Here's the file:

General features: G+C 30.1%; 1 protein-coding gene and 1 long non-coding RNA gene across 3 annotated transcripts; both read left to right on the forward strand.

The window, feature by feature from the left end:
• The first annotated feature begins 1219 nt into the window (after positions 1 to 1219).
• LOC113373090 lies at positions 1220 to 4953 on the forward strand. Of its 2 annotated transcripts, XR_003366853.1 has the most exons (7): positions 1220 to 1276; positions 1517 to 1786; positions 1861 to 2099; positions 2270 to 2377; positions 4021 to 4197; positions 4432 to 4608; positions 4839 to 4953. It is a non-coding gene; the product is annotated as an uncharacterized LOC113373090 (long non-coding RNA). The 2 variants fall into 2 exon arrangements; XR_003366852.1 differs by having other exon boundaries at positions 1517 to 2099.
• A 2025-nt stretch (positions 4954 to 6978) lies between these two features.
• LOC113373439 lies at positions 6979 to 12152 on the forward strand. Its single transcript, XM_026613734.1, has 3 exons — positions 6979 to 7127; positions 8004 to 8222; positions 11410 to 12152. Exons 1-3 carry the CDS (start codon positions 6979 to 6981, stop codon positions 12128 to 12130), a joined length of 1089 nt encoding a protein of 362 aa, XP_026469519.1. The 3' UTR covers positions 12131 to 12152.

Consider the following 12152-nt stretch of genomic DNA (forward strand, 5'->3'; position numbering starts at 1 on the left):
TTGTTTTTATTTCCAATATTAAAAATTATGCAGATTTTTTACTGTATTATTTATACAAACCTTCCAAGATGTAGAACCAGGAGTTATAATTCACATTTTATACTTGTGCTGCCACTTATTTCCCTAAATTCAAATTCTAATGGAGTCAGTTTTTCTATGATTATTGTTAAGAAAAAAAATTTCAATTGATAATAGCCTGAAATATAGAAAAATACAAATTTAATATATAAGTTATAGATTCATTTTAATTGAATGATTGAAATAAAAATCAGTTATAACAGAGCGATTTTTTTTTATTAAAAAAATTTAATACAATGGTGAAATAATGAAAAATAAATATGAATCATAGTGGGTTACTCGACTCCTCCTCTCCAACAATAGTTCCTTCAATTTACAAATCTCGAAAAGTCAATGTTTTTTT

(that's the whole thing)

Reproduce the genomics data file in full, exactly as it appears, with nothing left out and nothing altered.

General features: G+C 30.1%; 1 protein-coding gene and 1 long non-coding RNA gene across 3 annotated transcripts; both read left to right on the forward strand.

The window, feature by feature from the left end:
• The first annotated feature begins 1219 nt into the window (after positions 1 to 1219).
• LOC113373090 lies at positions 1220 to 4953 on the forward strand. Of its 2 annotated transcripts, XR_003366853.1 has the most exons (7): positions 1220 to 1276; positions 1517 to 1786; positions 1861 to 2099; positions 2270 to 2377; positions 4021 to 4197; positions 4432 to 4608; positions 4839 to 4953. It is a non-coding gene; the product is annotated as an uncharacterized LOC113373090 (long non-coding RNA). The 2 variants fall into 2 exon arrangements; XR_003366852.1 differs by having other exon boundaries at positions 1517 to 2099.
• A 2025-nt stretch (positions 4954 to 6978) lies between these two features.
• LOC113373439 lies at positions 6979 to 12152 on the forward strand. Its single transcript, XM_026613734.1, has 3 exons — positions 6979 to 7127; positions 8004 to 8222; positions 11410 to 12152. Exons 1-3 carry the CDS (start codon positions 6979 to 6981, stop codon positions 12128 to 12130), a joined length of 1089 nt encoding a protein of 362 aa, XP_026469519.1. The 3' UTR covers positions 12131 to 12152.

Consider the following 12152-nt stretch of genomic DNA (forward strand, 5'->3'; position numbering starts at 1 on the left):
TTGTTTTTATTTCCAATATTAAAAATTATGCAGATTTTTTACTGTATTATTTATACAAACCTTCCAAGATGTAGAACCAGGAGTTATAATTCACATTTTATACTTGTGCTGCCACTTATTTCCCTAAATTCAAATTCTAATGGAGTCAGTTTTTCTATGATTATTGTTAAGAAAAAAAATTTCAATTGATAATAGCCTGAAATATAGAAAAATACAAATTTAATATATAAGTTATAGATTCATTTTAATTGAATGATTGAAATAAAAATCAGTTATAACAGAGCGATTTTTTTTTATTAAAAAAATTTAATACAATGGTGAAATAATGAAAAATAAATATGAATCATAGTGGGTTACTCGACTCCTCCTCTCCAACAATAGTTCCTTCAATTTACAAATCTCGAAAAGTCAATGTTTTTTT